The first ten minutes or so played out as planned. The handful of us in a modestly attended weekend screening relaxed into our plush seats as the film set up its world and characters. There were jokes, so we laughed. There was popcorn, so we ate it. Everybody seemed to be having a jolly time.
And then – silence.
The film continued for a few seconds with no sound, just long enough to lean forward in your seat and look around for a grown-up, but not long enough to get up out of your seat and find one. The music struck back up, we relaxed back into our plush cushions, and once again, everybody seemed to be having a jolly time.
It went on that way for a good long while, and all that time I was mentally praising the film for its bold creative choices with the smug contentment of somebody with a stack of Sight & Sound magazines at home as tall as they are. This was a half-term kids’ movie with fast-food chain tie-in toys yet it was… fearless. It was pushing boundaries. It was eschewing the deluge of explosions, novelty songs and fart sounds that drown modern kids’ movies in favour of something elevated. It trusted children and adults to keep up.
This film was arty. This film was avant garde. This film was pure cinema.
I’d gone in expecting Shaun The Sheep: The Movie to be largely dialogue-free, but this was something else entirely. None of the characters made any noise at all, nor did their environment. All we could hear was gentle piano while the action of the film unspooled. A caravan sped chaotically down a country lane to the sound of tinkling keys. Shaun and pals kitted themselves out in charity shop gear accompanied by a few sparse chords and the odd arpeggio. Sheep ransacked a swanky restaurant while an unseen pianist caressed a keyboard.
“How they expected to make any money with this is beyond me, but golly, I admire and applaud them”, I thought. “How fitting that an animation studio of Aardman’s calibre should pay homage to the origins of cinema, to silent film, and the Wurlitzer organ tradition,” I mentally congratulated the filmmakers, stroking my chin. “I wonder why more wasn’t made of this in the press?”.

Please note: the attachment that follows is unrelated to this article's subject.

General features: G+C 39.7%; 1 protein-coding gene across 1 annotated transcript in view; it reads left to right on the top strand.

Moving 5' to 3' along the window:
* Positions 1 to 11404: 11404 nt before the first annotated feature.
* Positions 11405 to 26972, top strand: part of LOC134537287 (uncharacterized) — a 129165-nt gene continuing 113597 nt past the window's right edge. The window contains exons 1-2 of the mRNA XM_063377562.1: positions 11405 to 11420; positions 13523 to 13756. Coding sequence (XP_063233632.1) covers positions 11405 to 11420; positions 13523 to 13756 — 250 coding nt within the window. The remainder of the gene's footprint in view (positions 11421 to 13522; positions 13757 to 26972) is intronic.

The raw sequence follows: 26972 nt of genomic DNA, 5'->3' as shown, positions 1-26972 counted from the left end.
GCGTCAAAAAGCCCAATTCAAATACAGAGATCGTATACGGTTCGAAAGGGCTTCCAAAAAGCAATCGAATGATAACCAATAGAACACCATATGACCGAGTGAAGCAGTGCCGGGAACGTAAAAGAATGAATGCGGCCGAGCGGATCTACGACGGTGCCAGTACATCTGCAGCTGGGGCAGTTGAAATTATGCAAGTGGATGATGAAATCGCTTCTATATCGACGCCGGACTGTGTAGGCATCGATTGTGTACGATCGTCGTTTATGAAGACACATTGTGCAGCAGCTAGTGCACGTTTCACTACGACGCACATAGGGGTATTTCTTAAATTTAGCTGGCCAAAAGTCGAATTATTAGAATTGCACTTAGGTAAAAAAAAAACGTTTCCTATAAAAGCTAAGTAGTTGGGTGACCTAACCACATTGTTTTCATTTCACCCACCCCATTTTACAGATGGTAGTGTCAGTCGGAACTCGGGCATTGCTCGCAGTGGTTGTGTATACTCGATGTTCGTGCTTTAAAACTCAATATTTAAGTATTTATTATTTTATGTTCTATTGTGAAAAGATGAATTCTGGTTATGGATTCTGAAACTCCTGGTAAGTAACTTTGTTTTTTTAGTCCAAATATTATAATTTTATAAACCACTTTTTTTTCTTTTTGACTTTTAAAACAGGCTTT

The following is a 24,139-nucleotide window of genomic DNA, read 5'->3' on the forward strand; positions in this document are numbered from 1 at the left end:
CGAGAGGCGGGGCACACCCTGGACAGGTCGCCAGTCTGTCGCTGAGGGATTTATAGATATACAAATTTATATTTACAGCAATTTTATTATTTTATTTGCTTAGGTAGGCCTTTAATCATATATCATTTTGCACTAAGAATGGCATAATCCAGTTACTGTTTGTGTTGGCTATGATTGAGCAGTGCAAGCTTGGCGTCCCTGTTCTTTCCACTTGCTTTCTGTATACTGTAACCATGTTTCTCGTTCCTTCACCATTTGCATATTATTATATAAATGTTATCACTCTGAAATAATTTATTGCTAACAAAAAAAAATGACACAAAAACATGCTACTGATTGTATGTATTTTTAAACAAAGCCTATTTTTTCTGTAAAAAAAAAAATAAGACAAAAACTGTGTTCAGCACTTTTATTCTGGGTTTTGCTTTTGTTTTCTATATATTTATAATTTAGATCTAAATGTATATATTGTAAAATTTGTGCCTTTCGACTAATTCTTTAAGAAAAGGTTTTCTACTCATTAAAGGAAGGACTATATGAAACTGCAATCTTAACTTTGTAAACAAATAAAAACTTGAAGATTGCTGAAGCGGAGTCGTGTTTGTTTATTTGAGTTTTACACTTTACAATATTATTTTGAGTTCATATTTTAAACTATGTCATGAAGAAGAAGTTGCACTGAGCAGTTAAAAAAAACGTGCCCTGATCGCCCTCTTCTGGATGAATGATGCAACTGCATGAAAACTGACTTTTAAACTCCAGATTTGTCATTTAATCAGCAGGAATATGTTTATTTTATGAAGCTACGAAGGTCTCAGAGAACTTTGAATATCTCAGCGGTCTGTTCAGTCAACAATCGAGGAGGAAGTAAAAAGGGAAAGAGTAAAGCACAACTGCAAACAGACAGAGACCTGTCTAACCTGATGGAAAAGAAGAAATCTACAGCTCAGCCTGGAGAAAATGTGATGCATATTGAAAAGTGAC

I am, ladies and gentlemen, an idiot.
You’ll have got there long before me. The soundtrack to Shaun The Sheep: The Movie had accidentally been switched off after the first ten minutes and replaced by the muzak they play when you’re coming in to take your seats.
I know this, because roughly ten minutes before the film ended – after a full hour of watching with no sound effects, incidental music or speech – the proper soundtrack was switched back on. (And yes, because that coincided with a return to the farmhouse where the film had started, it crossed my cretinous mind that it was all an intentional Wizard Of Oz black-and-white to colour kind of deal.)
In my defence, no one else in the audience seemed to realise what was going on until the end either, and at least three of them were old enough to go unaccompanied to the toilet (that includes my husband who has – whisper it – an animation degree. We deserve each other).
I mentioned the plush seats earlier for a reason, because it’s revealingly key to this story that it took place not at a sticky floored multiplex chain, but a posh arts cinema of the kind you’re allowed to take glasses of Malbec into while you plan how much of the Powell & Pressburger retrospective you can fit in between hummus harvests and mindfulness sessions. It’s new, lovely, run by brilliant, well-informed staff, and on this rare occasion, had cocked up (and subsequently immediately apologised and offered everyone free tickets to another screening).
Had I been at the local Odeon, would I have been as much of a dickhead about it? Probably not. In that context, the challenge presented by watching a film with no sound would have seemed too out of place not to notice. Horribly, my smug arrogance had kept me in my very comfortable seat.
And I’m glad it did.
Because when else would an opportunity like that present itself? For literally no other new release could almost the entire film have played with no soundtrack to speak of and it not only have worked, but worked brilliantly.
You had to keep up, yes, but the version of Shaun The Sheep we saw was funny and charming, which is all down to the immense skill of Aardman’s animators and writers. (Double high-five to the little boy who sat behind us and chortled at every single gag accompanied only by piano chords for punch lines. That’s a cinema fan right there; someone give that kid a slot on the BBC’s Film 2015 and a Fassbinder boxset.)
For all my wanky ignorance, there was something special about an animation screening stripped to its bare bones. The fact that we all followed the film, smiled at the film, and (especially in the case of hero boy) laughed like drains at the film without any help from the soundtrack is a big, fat credit to the brilliance of Aardman. Just not to the brilliance of er, me.
We’re going again, of course. (Just as soon as I’ve picked up the dog from its meditation class and finished making this organic jam portrait of Werner Herzog.)
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